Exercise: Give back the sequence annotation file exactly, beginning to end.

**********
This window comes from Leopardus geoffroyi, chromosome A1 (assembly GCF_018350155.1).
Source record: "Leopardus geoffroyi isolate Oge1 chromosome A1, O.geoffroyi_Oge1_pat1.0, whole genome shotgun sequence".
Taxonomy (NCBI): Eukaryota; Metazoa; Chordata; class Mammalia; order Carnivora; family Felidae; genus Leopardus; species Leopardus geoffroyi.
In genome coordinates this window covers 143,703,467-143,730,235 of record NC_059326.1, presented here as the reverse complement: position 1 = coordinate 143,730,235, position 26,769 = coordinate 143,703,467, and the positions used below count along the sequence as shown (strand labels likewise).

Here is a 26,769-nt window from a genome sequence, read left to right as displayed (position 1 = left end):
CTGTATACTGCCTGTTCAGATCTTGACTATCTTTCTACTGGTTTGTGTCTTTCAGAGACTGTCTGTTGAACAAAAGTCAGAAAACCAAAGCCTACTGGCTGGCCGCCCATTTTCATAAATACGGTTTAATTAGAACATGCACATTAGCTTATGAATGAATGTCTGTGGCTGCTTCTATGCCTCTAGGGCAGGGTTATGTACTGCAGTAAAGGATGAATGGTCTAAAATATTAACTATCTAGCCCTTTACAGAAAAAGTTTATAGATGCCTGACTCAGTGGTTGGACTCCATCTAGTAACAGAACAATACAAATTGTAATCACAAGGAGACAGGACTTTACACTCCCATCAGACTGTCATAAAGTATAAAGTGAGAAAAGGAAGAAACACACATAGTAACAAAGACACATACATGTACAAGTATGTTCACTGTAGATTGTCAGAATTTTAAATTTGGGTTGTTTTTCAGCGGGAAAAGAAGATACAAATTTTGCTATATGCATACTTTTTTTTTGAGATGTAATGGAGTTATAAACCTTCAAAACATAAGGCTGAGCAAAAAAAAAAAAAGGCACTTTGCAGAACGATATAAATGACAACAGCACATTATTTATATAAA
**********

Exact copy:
This window comes from Leopardus geoffroyi, chromosome A1 (assembly GCF_018350155.1).
Source record: "Leopardus geoffroyi isolate Oge1 chromosome A1, O.geoffroyi_Oge1_pat1.0, whole genome shotgun sequence".
Taxonomy (NCBI): Eukaryota; Metazoa; Chordata; class Mammalia; order Carnivora; family Felidae; genus Leopardus; species Leopardus geoffroyi.
In genome coordinates this window covers 143,703,467-143,730,235 of record NC_059326.1, presented here as the reverse complement: position 1 = coordinate 143,730,235, position 26,769 = coordinate 143,703,467, and the positions used below count along the sequence as shown (strand labels likewise).

Here is a 26,769-nt window from a genome sequence, read left to right as displayed (position 1 = left end):
CTGTATACTGCCTGTTCAGATCTTGACTATCTTTCTACTGGTTTGTGTCTTTCAGAGACTGTCTGTTGAACAAAAGTCAGAAAACCAAAGCCTACTGGCTGGCCGCCCATTTTCATAAATACGGTTTAATTAGAACATGCACATTAGCTTATGAATGAATGTCTGTGGCTGCTTCTATGCCTCTAGGGCAGGGTTATGTACTGCAGTAAAGGATGAATGGTCTAAAATATTAACTATCTAGCCCTTTACAGAAAAAGTTTATAGATGCCTGACTCAGTGGTTGGACTCCATCTAGTAACAGAACAATACAAATTGTAATCACAAGGAGACAGGACTTTACACTCCCATCAGACTGTCATAAAGTATAAAGTGAGAAAAGGAAGAAACACACATAGTAACAAAGACACATACATGTACAAGTATGTTCACTGTAGATTGTCAGAATTTTAAATTTGGGTTGTTTTTCAGCGGGAAAAGAAGATACAAATTTTGCTATATGCATACTTTTTTTTTGAGATGTAATGGAGTTATAAACCTTCAAAACATAAGGCTGAGCAAAAAAAAAAAAAGGCACTTTGCAGAACGATATAAATGACAACAGCACATTATTTATATAAA